This is the type of realization that everyone seems to come to at some time in their life – a series of “mid-life crises.” I have shared my quarterly life crisis in the hopes that it might inspire those of you that feel burdened by plans, expectations, social norms or whatever it might be to come to terms that sometimes it really doesn’t matter that much! Even more so, I wrote this for myself – to hold myself accountable and remind myself to let go and live a little looser.
I will always plan, but I have made a pact with myself to not be tied down by it. Someone once said, “Just because my path is different doesn’t mean I’m lost.” I haven’t always believed this, but I’ve decided to start thinking this way. Don’t be afraid to get lost occasionally and embrace your own journey.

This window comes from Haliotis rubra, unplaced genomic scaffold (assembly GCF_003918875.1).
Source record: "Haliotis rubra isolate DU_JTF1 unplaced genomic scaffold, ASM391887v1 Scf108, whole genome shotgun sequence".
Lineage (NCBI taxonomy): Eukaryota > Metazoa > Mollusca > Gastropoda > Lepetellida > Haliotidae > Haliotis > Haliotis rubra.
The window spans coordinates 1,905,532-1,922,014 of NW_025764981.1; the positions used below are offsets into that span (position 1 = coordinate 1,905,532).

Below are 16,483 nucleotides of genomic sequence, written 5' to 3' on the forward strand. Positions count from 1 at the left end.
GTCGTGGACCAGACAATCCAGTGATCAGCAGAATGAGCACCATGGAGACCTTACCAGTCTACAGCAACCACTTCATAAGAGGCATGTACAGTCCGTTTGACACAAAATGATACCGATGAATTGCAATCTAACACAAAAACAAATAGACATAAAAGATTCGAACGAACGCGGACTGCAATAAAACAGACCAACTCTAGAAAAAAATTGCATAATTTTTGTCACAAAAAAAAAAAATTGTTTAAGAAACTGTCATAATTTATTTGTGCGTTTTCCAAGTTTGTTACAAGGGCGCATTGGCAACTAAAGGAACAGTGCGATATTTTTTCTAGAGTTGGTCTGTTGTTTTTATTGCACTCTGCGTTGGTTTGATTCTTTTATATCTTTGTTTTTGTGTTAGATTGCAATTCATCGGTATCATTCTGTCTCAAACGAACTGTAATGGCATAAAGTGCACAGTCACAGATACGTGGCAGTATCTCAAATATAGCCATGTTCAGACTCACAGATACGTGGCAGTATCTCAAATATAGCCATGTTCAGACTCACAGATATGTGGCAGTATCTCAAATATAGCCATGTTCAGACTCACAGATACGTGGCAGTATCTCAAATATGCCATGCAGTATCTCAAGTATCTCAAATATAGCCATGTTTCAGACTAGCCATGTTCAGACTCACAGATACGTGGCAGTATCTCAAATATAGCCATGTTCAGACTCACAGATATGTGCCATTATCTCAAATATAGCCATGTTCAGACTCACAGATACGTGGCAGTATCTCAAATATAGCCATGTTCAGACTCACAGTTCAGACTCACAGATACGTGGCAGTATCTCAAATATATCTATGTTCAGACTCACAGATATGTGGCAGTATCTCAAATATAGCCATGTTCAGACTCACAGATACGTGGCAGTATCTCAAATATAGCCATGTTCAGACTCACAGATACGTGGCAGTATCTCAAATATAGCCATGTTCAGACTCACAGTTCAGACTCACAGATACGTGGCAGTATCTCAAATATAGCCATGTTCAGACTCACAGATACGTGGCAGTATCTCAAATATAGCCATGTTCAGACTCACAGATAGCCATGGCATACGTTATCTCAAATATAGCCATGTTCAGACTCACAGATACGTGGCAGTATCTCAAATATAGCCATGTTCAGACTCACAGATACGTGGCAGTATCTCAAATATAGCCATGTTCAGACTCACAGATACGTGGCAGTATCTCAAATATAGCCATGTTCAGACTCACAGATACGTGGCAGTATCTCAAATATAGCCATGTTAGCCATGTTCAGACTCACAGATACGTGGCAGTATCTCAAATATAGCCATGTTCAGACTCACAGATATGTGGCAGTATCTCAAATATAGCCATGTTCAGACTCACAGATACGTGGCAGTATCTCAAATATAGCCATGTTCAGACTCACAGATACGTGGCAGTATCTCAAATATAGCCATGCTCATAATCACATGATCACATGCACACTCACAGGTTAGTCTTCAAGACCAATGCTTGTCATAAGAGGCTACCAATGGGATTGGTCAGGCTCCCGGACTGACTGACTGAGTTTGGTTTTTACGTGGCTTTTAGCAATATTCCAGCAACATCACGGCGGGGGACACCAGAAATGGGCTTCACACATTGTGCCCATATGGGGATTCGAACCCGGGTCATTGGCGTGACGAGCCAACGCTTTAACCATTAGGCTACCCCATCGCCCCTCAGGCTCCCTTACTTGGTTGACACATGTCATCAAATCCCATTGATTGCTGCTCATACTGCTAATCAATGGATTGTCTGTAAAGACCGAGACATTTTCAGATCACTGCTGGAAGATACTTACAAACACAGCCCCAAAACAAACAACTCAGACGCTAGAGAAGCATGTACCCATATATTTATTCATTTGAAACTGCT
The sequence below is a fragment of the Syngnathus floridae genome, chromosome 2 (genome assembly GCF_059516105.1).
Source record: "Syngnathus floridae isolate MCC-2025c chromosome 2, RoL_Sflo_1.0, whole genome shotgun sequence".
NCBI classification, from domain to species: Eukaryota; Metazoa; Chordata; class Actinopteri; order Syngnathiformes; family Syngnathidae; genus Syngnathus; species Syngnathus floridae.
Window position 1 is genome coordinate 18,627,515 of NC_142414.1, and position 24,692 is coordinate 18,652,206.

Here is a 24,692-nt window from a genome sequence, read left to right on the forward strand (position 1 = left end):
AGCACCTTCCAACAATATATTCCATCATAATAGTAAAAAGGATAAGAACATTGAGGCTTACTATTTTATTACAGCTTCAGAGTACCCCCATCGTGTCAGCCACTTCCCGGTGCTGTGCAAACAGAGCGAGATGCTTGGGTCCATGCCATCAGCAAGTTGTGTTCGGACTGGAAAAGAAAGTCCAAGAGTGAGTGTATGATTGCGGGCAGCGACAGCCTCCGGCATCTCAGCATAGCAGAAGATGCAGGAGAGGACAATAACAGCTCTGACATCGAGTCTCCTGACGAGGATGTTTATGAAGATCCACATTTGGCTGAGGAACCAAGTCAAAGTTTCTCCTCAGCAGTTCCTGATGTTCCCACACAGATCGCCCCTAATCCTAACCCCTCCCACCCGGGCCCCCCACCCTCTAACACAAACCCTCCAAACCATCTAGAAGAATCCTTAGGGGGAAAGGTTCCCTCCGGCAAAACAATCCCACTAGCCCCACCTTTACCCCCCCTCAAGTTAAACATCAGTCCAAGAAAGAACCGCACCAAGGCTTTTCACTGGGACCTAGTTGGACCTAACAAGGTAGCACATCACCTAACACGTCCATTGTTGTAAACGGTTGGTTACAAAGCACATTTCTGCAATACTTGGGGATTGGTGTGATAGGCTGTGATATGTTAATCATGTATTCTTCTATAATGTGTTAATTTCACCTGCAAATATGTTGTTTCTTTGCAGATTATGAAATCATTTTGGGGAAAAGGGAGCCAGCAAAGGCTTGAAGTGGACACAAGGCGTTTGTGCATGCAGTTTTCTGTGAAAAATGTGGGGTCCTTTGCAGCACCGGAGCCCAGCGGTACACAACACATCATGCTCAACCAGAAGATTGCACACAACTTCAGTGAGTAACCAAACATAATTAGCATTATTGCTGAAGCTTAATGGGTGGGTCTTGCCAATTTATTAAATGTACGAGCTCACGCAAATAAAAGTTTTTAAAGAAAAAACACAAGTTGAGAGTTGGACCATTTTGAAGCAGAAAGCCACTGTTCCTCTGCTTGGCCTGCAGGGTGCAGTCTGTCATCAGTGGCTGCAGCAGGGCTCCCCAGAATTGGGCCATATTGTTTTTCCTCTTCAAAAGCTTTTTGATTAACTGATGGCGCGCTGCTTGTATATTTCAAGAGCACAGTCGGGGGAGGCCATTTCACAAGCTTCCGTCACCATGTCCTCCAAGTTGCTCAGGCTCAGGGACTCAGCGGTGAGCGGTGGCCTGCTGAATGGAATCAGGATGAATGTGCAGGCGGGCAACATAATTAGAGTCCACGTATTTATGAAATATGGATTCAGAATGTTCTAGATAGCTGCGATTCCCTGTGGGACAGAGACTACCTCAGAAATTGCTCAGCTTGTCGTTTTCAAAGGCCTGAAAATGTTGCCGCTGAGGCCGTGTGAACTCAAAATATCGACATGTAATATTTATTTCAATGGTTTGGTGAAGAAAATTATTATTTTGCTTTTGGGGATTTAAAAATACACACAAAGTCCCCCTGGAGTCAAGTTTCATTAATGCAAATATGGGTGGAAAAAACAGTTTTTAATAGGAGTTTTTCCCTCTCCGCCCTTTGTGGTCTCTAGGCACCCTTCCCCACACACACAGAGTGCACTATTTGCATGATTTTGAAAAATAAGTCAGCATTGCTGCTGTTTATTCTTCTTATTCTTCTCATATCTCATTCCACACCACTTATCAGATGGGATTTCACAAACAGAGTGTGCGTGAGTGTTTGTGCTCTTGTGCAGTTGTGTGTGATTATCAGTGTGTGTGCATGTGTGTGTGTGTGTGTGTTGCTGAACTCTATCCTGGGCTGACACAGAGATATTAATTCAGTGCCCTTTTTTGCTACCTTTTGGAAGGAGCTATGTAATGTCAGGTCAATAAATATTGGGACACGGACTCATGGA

Aspen Runkel is a student at the University of Montana pursuing a Bachelors of Science in Business Administration. When she graduates in May of 2018, she will have majored in Marketing with a certificate in Digital Marketing and a minor in Media Arts. She enjoys painting, cooking, DIY, and being active with sports, hiking, and traveling.
The amount of times I have heard “I’m not a runner” or “I’m not built like a runner, therefore I can’t run” has really started to piss me off and honestly, whoever I walked by this weekend saying these things, thank you for the inspiration to prove you all wrong.